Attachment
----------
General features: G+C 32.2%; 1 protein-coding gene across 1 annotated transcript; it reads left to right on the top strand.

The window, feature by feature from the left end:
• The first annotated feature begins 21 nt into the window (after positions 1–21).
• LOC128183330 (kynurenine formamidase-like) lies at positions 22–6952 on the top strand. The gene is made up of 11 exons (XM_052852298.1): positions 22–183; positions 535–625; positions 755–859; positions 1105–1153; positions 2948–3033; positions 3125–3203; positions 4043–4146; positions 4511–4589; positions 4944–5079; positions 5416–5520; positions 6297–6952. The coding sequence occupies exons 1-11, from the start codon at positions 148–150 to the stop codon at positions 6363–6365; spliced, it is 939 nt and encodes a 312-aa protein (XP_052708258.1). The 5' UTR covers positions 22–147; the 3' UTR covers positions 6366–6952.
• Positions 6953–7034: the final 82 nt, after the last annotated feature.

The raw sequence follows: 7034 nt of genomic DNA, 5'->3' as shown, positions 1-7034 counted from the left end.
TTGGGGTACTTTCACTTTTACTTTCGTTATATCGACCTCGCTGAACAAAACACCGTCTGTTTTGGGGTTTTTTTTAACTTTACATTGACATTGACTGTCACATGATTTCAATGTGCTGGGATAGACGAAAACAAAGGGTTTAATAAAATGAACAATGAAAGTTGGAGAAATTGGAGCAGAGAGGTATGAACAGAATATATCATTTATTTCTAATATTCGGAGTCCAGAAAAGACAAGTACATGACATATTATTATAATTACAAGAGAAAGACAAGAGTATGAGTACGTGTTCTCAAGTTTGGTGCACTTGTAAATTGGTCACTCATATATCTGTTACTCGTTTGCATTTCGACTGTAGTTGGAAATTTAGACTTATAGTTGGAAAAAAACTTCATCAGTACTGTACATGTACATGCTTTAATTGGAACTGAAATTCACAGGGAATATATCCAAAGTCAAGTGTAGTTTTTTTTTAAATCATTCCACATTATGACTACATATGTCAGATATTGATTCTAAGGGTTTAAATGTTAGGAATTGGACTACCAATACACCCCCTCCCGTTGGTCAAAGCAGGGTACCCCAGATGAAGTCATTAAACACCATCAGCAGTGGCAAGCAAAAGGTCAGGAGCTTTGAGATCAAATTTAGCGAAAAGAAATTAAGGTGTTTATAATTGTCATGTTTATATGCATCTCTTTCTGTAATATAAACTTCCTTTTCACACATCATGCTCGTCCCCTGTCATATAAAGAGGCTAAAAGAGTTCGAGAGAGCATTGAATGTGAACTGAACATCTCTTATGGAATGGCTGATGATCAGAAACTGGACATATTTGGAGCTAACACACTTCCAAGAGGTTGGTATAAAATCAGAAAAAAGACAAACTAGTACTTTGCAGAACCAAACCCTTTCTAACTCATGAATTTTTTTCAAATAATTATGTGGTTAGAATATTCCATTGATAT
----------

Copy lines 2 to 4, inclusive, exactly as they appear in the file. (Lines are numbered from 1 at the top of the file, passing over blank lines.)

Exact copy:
The window, feature by feature from the left end:
• The first annotated feature begins 21 nt into the window (after positions 1–21).
• LOC128183330 (kynurenine formamidase-like) lies at positions 22–6952 on the top strand. The gene is made up of 11 exons (XM_052852298.1): positions 22–183; positions 535–625; positions 755–859; positions 1105–1153; positions 2948–3033; positions 3125–3203; positions 4043–4146; positions 4511–4589; positions 4944–5079; positions 5416–5520; positions 6297–6952. The coding sequence occupies exons 1-11, from the start codon at positions 148–150 to the stop codon at positions 6363–6365; spliced, it is 939 nt and encodes a 312-aa protein (XP_052708258.1). The 5' UTR covers positions 22–147; the 3' UTR covers positions 6366–6952.